Maintaining Your Faith Whilst Supporting your Child: Q&A with a gay priest

by | May 27, 2024 | Resources & Support | 0 comments

Religion and sexuality don’t often go hand in hand. The Church of England is yet to allow same-sex marriage, which may seem daunting for you and your queer child. 

As a gay priest, Charlie Bell, 34, meets parents from all across the country who seek his advice on how to  maintain their faith whilst supporting their queer child.  

Click on the questions below to reveal Charlie’s insightful answers.

Q: What advice do you give to parents of LGBTQ+ children? 

A: “I think firstly listen to your child. Children who are coming to terms with their sexual or gender identity are coming to terms with something, and that’s hard for them. So, they’re going to need you to listen and it might be really difficult for you sometimes because it might be conflicting with what  you’re feeling or believing. Sometimes you’re not going to see things exactly the same way. So even if you do get to the place where you think you can’t get your head around your child being gay, other people might. It’s important to listen to them and engage with them and do some of the hard  work yourself rather than getting your child to do it.” 

Q: How do you try and incorporate LGBTQ+ education in your services? 

A: “I try to talk about where the bible is positive about relationships. When we ask, ‘what does the Bible say about same sex relationships?’, we’re already deciding that there’s a difference between same-sex and heterosexual relationships. So I tend to look at what the bible says about relationships generally, and work from there.” 

Q: How do you address the more conservative views on the LGBTQ+ community? 

A: “There are people who will say that all gay sex is a sin, gay relationships are sinful and call gay people ‘disordered’. I try to address it because I think it’s important to know, but it depends on the particular situation. If I’m going to talk to children about it, I’d much rather present a positive vision and give people the chance to listen to the positive side of it. I think people have heard and know about homophobia and that the church is so known for it still. I’d rather give them a more positive perspective but I don’t want to pretend those views don’t exist. It’s all about balance.”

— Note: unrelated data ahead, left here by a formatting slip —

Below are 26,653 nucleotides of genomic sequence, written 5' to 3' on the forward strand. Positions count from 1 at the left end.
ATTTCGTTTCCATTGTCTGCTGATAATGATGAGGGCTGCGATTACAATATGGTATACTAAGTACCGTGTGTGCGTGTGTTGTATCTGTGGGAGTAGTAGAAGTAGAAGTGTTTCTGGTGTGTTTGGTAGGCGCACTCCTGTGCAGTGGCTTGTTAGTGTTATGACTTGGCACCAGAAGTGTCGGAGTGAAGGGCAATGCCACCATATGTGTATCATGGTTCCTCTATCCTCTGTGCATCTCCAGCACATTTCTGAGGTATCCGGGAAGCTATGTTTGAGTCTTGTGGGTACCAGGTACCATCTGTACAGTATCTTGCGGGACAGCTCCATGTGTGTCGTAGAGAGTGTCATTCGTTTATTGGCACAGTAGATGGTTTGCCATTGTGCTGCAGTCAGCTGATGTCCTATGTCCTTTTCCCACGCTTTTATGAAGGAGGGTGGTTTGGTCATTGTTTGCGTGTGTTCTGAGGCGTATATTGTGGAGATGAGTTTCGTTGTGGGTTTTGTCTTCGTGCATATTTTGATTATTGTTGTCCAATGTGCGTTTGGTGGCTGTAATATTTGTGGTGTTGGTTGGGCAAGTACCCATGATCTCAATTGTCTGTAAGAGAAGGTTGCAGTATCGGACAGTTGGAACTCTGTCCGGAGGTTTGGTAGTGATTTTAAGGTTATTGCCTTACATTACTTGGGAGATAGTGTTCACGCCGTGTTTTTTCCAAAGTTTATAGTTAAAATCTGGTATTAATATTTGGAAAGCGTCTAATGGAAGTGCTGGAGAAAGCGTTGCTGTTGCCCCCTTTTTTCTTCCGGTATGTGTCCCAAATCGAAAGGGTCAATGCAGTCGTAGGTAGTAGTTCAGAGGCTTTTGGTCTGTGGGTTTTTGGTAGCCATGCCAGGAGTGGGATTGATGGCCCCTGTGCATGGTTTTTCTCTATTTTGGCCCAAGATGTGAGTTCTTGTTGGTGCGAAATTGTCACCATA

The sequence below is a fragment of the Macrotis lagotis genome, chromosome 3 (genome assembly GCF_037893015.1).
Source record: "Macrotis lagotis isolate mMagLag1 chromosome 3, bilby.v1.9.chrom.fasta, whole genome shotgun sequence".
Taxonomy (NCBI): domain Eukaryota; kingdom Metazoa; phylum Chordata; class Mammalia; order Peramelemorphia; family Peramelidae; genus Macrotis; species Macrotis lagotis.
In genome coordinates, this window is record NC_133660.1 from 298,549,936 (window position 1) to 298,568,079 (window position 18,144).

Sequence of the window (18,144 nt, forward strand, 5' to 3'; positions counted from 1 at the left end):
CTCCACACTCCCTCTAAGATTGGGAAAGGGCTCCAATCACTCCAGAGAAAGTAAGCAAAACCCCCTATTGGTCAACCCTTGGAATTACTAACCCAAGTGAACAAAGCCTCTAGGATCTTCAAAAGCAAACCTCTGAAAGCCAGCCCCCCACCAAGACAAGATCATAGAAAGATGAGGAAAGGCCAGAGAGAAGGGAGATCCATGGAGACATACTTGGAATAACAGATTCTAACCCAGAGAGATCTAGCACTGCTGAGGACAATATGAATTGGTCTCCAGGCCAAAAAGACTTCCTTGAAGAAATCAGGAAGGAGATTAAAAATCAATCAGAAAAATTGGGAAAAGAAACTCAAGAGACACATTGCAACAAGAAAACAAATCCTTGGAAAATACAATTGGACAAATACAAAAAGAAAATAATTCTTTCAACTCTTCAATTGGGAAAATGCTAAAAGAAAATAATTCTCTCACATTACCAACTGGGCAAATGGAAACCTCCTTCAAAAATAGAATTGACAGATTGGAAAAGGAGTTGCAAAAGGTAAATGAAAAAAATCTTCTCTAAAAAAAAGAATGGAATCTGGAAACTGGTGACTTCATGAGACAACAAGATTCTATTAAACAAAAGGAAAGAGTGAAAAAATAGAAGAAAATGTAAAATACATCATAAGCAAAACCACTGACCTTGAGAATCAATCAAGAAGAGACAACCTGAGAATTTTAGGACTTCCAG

This image has an empty alt attribute; its file name is charliebell-20220812100806530_web-884x1024.jpg
Q: Do you think that things will get better?

A: “I realise that there are other people who are trying to make things better. As a priest, I have a responsibility and a loud voice that people will listen to  and that keeps me going. There is a responsibility if you’re in The Church and in an institution which is now and historically been homophobic to try and change it.”

Q: What reaction do you receive as a gay priest?

A: “Almost every single person in the congregation that I’ve told couldn’t care less. There are some people who openly say homophobic things or will actively exclude you as a member of the clergy and essentially call you a ‘wolf in sheep’s clothing’ and a ‘false shepherd’, but they’re a minority. I think they’re just frustrated and sad themselves.”

Q: What do you personally think about the Church’s stance towards queerness?

A: “It’s disgraceful, I think. If any heterosexual couple wanted us to marry them, we would have to do it. But if a gay couple who had been going to church for 60 years wanted us to marry them, we can’t do it. That feels deeply, deeply unfair to the people who are long term givers and attenders of the church.”

This image has an empty alt attribute; its file name is image2.jpeg
Charlie Bell (right) and his partner (left).

Q: What made you decide to become a priest?

A: “I started helping the Church and doing lots of roles before I got ordained. Then I joined the Bishop’s council because I wanted to speak out against the Church’s stance of homosexuality. From there it progressed and progressed there were a couple of hiccups on the way. I had a very homophobic advisor at one point who made things very difficult. It just kind of happened and you find yourself in front of the Bishop getting selected to become a Priest, aged 32.”

Q: “What was your journey like coming out?

A: “Coming out is always nerve-racking, but luckily there was never any homophobia from my family. They were a bit concerned about my future, just because it still wasn’t talked about and people were still using ‘gay’ as an insult. 

“I came out to my parents when I was around 18 and I told them over dinner that I was seeing someone, who was a boy. I think the initial reaction was a bit stunned but they made it clear that they still loved me and wanted to be a part of my life as fully as possible.”